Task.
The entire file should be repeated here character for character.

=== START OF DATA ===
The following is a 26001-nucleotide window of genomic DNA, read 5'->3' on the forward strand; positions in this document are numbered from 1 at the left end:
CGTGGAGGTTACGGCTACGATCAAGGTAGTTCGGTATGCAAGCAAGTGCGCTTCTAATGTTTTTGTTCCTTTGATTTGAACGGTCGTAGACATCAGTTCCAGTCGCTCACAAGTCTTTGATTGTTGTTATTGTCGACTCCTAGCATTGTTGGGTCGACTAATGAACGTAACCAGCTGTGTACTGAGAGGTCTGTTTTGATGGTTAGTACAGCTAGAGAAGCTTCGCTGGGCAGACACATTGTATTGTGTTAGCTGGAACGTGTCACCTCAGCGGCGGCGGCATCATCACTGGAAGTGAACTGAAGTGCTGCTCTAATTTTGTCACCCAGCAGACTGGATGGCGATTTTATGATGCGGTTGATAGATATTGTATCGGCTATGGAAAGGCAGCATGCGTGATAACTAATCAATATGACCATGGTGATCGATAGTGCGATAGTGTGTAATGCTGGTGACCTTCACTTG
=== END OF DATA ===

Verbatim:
The following is a 26001-nucleotide window of genomic DNA, read 5'->3' on the forward strand; positions in this document are numbered from 1 at the left end:
CGTGGAGGTTACGGCTACGATCAAGGTAGTTCGGTATGCAAGCAAGTGCGCTTCTAATGTTTTTGTTCCTTTGATTTGAACGGTCGTAGACATCAGTTCCAGTCGCTCACAAGTCTTTGATTGTTGTTATTGTCGACTCCTAGCATTGTTGGGTCGACTAATGAACGTAACCAGCTGTGTACTGAGAGGTCTGTTTTGATGGTTAGTACAGCTAGAGAAGCTTCGCTGGGCAGACACATTGTATTGTGTTAGCTGGAACGTGTCACCTCAGCGGCGGCGGCATCATCACTGGAAGTGAACTGAAGTGCTGCTCTAATTTTGTCACCCAGCAGACTGGATGGCGATTTTATGATGCGGTTGATAGATATTGTATCGGCTATGGAAAGGCAGCATGCGTGATAACTAATCAATATGACCATGGTGATCGATAGTGCGATAGTGTGTAATGCTGGTGACCTTCACTTG